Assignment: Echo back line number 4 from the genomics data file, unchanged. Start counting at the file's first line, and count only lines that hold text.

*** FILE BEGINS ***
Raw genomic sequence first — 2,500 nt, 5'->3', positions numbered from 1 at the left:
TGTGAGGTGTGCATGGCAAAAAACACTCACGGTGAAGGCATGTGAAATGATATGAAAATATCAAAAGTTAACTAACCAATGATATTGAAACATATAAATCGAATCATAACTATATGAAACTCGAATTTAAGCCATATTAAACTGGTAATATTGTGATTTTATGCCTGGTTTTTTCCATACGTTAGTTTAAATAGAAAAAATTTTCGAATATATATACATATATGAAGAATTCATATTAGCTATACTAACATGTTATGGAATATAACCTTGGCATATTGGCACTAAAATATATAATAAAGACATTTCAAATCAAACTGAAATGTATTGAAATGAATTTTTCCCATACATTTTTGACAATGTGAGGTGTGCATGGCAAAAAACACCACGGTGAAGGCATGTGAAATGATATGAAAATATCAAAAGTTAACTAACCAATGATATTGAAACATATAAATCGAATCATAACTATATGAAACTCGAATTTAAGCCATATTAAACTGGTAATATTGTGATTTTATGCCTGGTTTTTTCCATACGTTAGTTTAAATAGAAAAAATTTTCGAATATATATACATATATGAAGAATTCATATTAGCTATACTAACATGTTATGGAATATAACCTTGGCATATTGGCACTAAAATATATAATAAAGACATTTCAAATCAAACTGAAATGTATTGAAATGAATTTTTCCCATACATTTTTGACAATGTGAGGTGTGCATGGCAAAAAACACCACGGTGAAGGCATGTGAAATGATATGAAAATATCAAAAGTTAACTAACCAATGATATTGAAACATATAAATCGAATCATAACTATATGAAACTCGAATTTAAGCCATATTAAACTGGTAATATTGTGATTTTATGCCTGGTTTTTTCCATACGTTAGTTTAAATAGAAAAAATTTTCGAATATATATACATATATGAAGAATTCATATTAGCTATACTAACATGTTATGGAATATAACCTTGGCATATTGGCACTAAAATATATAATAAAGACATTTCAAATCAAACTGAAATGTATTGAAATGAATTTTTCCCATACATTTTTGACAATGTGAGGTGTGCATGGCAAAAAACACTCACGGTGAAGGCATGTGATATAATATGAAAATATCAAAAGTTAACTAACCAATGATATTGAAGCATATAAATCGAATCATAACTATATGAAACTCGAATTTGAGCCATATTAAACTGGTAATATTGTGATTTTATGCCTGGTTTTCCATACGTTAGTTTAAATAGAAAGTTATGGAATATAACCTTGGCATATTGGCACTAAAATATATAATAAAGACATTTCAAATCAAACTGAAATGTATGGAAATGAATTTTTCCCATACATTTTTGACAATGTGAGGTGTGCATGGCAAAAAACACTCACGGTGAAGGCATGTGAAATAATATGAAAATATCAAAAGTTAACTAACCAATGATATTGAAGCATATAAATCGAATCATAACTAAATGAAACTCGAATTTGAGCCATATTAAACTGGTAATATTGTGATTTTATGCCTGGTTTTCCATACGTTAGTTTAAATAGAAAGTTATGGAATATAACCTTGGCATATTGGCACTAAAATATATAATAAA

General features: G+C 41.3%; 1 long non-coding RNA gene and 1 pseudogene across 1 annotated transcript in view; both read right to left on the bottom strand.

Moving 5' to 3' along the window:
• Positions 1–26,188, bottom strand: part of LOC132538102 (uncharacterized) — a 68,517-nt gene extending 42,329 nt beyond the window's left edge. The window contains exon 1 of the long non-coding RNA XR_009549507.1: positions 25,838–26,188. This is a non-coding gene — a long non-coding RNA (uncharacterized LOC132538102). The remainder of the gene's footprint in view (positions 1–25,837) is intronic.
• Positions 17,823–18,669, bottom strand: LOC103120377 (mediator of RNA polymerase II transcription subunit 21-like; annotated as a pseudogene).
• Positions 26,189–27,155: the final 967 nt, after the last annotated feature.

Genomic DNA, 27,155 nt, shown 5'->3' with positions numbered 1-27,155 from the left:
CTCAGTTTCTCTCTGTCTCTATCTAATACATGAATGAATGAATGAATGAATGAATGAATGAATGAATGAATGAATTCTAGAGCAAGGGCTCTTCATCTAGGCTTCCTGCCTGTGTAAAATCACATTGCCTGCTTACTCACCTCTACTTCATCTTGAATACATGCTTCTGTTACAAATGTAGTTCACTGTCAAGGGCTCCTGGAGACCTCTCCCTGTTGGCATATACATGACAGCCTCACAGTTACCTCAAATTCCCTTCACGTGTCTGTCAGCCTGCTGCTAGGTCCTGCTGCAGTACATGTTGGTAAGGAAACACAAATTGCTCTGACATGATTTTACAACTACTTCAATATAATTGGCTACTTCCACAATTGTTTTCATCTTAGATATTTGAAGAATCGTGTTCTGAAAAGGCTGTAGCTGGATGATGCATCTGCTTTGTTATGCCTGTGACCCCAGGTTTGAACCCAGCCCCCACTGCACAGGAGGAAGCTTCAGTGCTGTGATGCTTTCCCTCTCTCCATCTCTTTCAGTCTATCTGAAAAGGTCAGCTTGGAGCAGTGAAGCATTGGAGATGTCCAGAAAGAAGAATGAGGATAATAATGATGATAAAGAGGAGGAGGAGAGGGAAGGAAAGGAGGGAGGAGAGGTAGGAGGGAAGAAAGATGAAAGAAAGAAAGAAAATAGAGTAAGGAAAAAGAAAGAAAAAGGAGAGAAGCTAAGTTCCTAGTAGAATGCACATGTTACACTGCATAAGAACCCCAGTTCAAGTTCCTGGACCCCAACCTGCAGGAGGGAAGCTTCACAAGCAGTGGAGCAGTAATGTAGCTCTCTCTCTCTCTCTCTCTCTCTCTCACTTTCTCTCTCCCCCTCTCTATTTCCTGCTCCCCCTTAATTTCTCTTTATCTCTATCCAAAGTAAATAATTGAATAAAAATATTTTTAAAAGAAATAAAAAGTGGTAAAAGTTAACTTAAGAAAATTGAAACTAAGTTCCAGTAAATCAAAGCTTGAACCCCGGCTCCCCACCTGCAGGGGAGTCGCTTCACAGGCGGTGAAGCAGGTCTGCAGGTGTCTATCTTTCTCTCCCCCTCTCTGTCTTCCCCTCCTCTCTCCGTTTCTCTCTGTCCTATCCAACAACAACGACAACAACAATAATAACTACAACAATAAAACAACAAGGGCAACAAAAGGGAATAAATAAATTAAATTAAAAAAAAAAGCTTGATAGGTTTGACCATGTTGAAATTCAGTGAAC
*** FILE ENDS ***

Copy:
Moving 5' to 3' along the window: